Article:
It’s more than just a sports movie
What makes a good sports movie great? There are two common threads that run through some of the greatest masterpieces of the sports film genre: an inspiring triumph and an overcoming of adversity outside of sport.
Many movies have performed it successfully – “Remember the Titans”, “Miracle” and “Coach Carter” to name a few. But a sports movie has been obnoxiously overlooked when it contains both qualities and more.
Simply put, it’s the greatest sports movie of all time. And its name is “High School Musical”.
In the opening minutes of “High School Musical”, you can tell that Troy Bolton (Zac Efron) has two incredible talents, basketball and singing. But the people he surrounds himself with don’t want him to be anything other than a basketball player. Only Gabriella Montez (Vanessa Hudgens) supports her ambitions. Considering the first film in the “High School Musical” trilogy was released in 2006, it’s actually an important and nuanced idea to tackle. The sports world is filled with people who don’t believe athletes should be involved in any other avenues and “High School Musical” aims to break that mold, albeit through contextual music rather than politics or politics. ‘activism.
That’s not the only issue the film focuses on, either. In one scene, music teacher Mrs. Darbus (Alyson Reed) and basketball coach Mr. Bolton (Bart Johnson) burst into the school principal’s office for a heated conversation. At this point, the director pretends to view the theater department as an equal to the sports program, but the true hierarchy emerges moments later when it becomes clear that basketball is viewed on a much higher pedestal. . Colleges are increasingly grappling with this problem as athletics departments receive plentiful funding while other crucial academic fields find themselves with barely enough money to survive. Look no further than recent football coaching salaries and benefits to see just how lopsided this gap may be.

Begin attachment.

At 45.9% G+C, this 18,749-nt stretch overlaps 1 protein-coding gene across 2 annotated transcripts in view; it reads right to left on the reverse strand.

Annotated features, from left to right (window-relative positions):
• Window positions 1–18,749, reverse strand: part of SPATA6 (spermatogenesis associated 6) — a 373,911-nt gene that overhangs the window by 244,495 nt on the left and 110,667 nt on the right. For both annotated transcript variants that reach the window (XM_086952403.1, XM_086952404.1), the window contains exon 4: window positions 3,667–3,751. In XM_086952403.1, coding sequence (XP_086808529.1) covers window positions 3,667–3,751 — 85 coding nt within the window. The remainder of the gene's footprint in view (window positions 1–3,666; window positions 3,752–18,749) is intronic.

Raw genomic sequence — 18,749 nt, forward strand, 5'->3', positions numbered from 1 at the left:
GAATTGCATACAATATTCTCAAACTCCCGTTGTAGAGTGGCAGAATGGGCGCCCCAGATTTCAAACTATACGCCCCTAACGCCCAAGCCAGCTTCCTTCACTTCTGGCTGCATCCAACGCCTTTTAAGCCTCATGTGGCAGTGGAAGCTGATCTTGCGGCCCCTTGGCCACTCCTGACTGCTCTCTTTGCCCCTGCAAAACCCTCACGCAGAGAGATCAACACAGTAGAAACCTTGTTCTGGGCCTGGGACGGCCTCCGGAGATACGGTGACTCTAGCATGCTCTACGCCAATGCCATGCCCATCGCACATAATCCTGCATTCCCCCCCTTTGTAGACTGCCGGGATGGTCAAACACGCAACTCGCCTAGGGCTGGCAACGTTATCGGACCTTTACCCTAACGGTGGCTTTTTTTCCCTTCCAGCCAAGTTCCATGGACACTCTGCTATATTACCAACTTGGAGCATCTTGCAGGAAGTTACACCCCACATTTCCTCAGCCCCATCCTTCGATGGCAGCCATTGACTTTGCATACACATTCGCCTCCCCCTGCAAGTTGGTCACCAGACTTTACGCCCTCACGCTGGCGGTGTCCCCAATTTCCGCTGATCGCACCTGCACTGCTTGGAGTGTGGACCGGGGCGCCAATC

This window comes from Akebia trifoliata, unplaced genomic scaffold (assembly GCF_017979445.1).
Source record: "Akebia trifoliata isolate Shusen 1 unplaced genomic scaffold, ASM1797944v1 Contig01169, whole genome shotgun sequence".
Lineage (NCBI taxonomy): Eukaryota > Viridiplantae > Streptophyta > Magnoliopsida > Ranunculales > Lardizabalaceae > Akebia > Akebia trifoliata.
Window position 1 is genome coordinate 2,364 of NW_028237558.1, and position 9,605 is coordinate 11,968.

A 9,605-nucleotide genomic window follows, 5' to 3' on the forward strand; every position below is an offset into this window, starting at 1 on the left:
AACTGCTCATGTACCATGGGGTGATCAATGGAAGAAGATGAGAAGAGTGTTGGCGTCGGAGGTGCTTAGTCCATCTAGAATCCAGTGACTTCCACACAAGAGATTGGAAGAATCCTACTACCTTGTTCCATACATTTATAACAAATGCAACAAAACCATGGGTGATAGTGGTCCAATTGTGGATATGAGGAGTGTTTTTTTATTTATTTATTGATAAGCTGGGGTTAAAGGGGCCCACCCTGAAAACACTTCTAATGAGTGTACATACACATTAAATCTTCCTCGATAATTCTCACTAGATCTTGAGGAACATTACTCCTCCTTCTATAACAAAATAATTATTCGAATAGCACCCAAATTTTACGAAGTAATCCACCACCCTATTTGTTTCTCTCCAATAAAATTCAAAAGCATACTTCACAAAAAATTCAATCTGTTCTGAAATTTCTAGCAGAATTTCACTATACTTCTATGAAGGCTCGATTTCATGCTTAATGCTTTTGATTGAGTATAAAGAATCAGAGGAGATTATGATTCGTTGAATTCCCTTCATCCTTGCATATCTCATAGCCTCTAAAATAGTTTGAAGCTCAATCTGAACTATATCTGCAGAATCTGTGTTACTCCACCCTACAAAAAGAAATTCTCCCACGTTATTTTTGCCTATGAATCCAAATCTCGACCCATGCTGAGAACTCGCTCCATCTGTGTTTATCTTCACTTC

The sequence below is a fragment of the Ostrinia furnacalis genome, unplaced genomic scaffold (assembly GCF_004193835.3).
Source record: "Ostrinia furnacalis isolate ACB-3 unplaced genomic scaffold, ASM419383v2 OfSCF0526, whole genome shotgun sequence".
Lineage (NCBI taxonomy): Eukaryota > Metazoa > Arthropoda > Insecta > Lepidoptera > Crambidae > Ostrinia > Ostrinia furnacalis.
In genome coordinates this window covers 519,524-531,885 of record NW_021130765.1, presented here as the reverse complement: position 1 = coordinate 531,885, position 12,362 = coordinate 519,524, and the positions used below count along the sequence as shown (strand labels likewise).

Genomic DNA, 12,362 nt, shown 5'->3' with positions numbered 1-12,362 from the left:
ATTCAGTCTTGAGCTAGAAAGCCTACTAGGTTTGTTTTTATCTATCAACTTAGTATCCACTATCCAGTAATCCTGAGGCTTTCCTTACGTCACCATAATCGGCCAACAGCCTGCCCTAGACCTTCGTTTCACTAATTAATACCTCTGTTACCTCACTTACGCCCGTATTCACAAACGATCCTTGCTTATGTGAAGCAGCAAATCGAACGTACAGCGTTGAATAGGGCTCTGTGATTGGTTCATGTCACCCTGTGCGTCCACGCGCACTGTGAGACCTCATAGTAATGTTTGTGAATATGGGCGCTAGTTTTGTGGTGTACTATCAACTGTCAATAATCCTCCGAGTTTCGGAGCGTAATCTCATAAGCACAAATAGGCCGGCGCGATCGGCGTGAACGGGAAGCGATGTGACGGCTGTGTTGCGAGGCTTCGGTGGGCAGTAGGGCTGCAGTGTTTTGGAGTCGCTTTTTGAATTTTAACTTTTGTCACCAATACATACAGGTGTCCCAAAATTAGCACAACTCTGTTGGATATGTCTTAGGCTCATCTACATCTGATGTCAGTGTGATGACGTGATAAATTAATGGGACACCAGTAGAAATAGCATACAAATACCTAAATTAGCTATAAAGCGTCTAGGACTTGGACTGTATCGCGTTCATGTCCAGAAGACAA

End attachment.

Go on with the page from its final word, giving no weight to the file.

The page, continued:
It seems like a stretch to draw comparisons between a lighthearted Disney Channel movie and very real issues in the world of sports, but consider the target demographic of 10- to 16-year-olds who unwittingly have these issues ingrained in their minds. These are seeds that can be developed as they age. And even if the connection doesn’t prove beneficial, it still makes for great on-screen storytelling.
High School Musical’s biggest message is to be yourself. No one is confined to one thing, and the song “Stick to the Status Quo” responds to that. An athlete can also be a singer, a brain can also be a dancer. Don’t let the world define you, let yourself define you. These are important messages to send to children and adults alike. Hell, even I want to make sure I’m not just a sports journalist; I try to expand to cover all sorts of different interests.
And even packing all those messages into a movie under 100 minutes, “High School Musical” still meets the two basic criteria of sports film. Troy and the East High basketball team overcome confusion to not only find each other, but also succeed on the basketball court, lifting a trophy when the final horn sounds. They showed teamwork on the pitch, and even greater teamwork off the pitch, devising a plan that would see Troy and Gabriella sing their encore audition for the musical and continue to compete. in the championship game and in the school decathlon. And the dynamic duo pulled off a hat trick, winning all three challenges simultaneously.
“High School Musical” is the best sports movie because it’s so much more than a sports movie. It will have you singing and dancing, laughing and crying, and ultimately always giving you the warm feeling of triumph at the end. Sport is much more than dribbling a basketball, and “High School Musical” is a perfect representation of that.
Colin McCarthy can be reached at [email protected] and followed on Twitter @colinmccarth_DC.